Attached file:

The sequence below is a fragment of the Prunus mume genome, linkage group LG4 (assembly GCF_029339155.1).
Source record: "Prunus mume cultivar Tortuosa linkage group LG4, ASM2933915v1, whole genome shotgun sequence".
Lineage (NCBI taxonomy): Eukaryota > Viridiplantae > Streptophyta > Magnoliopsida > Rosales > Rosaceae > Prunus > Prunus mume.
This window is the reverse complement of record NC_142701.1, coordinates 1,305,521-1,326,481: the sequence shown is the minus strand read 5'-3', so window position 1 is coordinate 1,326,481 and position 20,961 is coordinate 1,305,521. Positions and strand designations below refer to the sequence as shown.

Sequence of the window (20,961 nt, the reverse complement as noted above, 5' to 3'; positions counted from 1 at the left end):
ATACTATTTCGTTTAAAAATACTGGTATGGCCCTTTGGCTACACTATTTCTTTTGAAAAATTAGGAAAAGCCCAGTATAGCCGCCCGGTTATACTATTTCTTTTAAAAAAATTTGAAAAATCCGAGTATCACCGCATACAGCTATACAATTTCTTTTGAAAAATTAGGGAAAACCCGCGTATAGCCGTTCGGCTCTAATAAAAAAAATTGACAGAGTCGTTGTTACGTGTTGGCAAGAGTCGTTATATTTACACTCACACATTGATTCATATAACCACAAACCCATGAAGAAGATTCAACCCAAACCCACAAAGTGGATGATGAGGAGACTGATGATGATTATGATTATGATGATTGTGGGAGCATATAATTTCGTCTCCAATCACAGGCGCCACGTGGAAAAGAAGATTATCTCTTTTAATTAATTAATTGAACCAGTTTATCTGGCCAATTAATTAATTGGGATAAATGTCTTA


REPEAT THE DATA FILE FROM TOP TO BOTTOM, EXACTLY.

The sequence below is a fragment of the Prunus mume genome, linkage group LG4 (assembly GCF_029339155.1).
Source record: "Prunus mume cultivar Tortuosa linkage group LG4, ASM2933915v1, whole genome shotgun sequence".
Lineage (NCBI taxonomy): Eukaryota > Viridiplantae > Streptophyta > Magnoliopsida > Rosales > Rosaceae > Prunus > Prunus mume.
This window is the reverse complement of record NC_142701.1, coordinates 1,305,521-1,326,481: the sequence shown is the minus strand read 5'-3', so window position 1 is coordinate 1,326,481 and position 20,961 is coordinate 1,305,521. Positions and strand designations below refer to the sequence as shown.

Sequence of the window (20,961 nt, the reverse complement as noted above, 5' to 3'; positions counted from 1 at the left end):
ATACTATTTCGTTTAAAAATACTGGTATGGCCCTTTGGCTACACTATTTCTTTTGAAAAATTAGGAAAAGCCCAGTATAGCCGCCCGGTTATACTATTTCTTTTAAAAAAATTTGAAAAATCCGAGTATCACCGCATACAGCTATACAATTTCTTTTGAAAAATTAGGGAAAACCCGCGTATAGCCGTTCGGCTCTAATAAAAAAAATTGACAGAGTCGTTGTTACGTGTTGGCAAGAGTCGTTATATTTACACTCACACATTGATTCATATAACCACAAACCCATGAAGAAGATTCAACCCAAACCCACAAAGTGGATGATGAGGAGACTGATGATGATTATGATTATGATGATTGTGGGAGCATATAATTTCGTCTCCAATCACAGGCGCCACGTGGAAAAGAAGATTATCTCTTTTAATTAATTAATTGAACCAGTTTATCTGGCCAATTAATTAATTGGGATAAATGTCTTA